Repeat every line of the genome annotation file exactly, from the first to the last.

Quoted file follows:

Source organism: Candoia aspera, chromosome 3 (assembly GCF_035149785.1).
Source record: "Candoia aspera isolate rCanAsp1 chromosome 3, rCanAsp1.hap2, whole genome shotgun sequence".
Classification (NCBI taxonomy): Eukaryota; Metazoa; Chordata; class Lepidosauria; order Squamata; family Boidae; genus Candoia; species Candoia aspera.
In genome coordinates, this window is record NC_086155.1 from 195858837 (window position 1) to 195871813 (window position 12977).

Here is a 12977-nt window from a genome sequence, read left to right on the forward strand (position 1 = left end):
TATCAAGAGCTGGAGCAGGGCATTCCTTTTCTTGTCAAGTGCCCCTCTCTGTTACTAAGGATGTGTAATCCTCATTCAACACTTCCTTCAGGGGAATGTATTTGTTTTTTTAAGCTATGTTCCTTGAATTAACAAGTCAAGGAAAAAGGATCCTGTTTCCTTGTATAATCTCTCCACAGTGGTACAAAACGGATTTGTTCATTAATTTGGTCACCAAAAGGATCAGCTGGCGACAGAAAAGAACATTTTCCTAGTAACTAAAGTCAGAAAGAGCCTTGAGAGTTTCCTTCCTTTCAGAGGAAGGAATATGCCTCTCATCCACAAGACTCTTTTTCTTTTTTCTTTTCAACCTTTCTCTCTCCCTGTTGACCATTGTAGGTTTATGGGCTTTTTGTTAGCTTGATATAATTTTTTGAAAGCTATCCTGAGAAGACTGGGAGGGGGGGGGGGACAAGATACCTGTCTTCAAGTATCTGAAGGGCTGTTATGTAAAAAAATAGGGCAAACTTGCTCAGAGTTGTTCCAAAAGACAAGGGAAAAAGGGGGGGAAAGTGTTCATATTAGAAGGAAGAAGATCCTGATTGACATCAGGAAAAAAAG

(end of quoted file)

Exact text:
Source organism: Candoia aspera, chromosome 3 (assembly GCF_035149785.1).
Source record: "Candoia aspera isolate rCanAsp1 chromosome 3, rCanAsp1.hap2, whole genome shotgun sequence".
Classification (NCBI taxonomy): Eukaryota; Metazoa; Chordata; class Lepidosauria; order Squamata; family Boidae; genus Candoia; species Candoia aspera.
In genome coordinates, this window is record NC_086155.1 from 195858837 (window position 1) to 195871813 (window position 12977).

Here is a 12977-nt window from a genome sequence, read left to right on the forward strand (position 1 = left end):
TATCAAGAGCTGGAGCAGGGCATTCCTTTTCTTGTCAAGTGCCCCTCTCTGTTACTAAGGATGTGTAATCCTCATTCAACACTTCCTTCAGGGGAATGTATTTGTTTTTTTAAGCTATGTTCCTTGAATTAACAAGTCAAGGAAAAAGGATCCTGTTTCCTTGTATAATCTCTCCACAGTGGTACAAAACGGATTTGTTCATTAATTTGGTCACCAAAAGGATCAGCTGGCGACAGAAAAGAACATTTTCCTAGTAACTAAAGTCAGAAAGAGCCTTGAGAGTTTCCTTCCTTTCAGAGGAAGGAATATGCCTCTCATCCACAAGACTCTTTTTCTTTTTTCTTTTCAACCTTTCTCTCTCCCTGTTGACCATTGTAGGTTTATGGGCTTTTTGTTAGCTTGATATAATTTTTTGAAAGCTATCCTGAGAAGACTGGGAGGGGGGGGGGGACAAGATACCTGTCTTCAAGTATCTGAAGGGCTGTTATGTAAAAAAATAGGGCAAACTTGCTCAGAGTTGTTCCAAAAGACAAGGGAAAAAGGGGGGGAAAGTGTTCATATTAGAAGGAAGAAGATCCTGATTGACATCAGGAAAAAAAG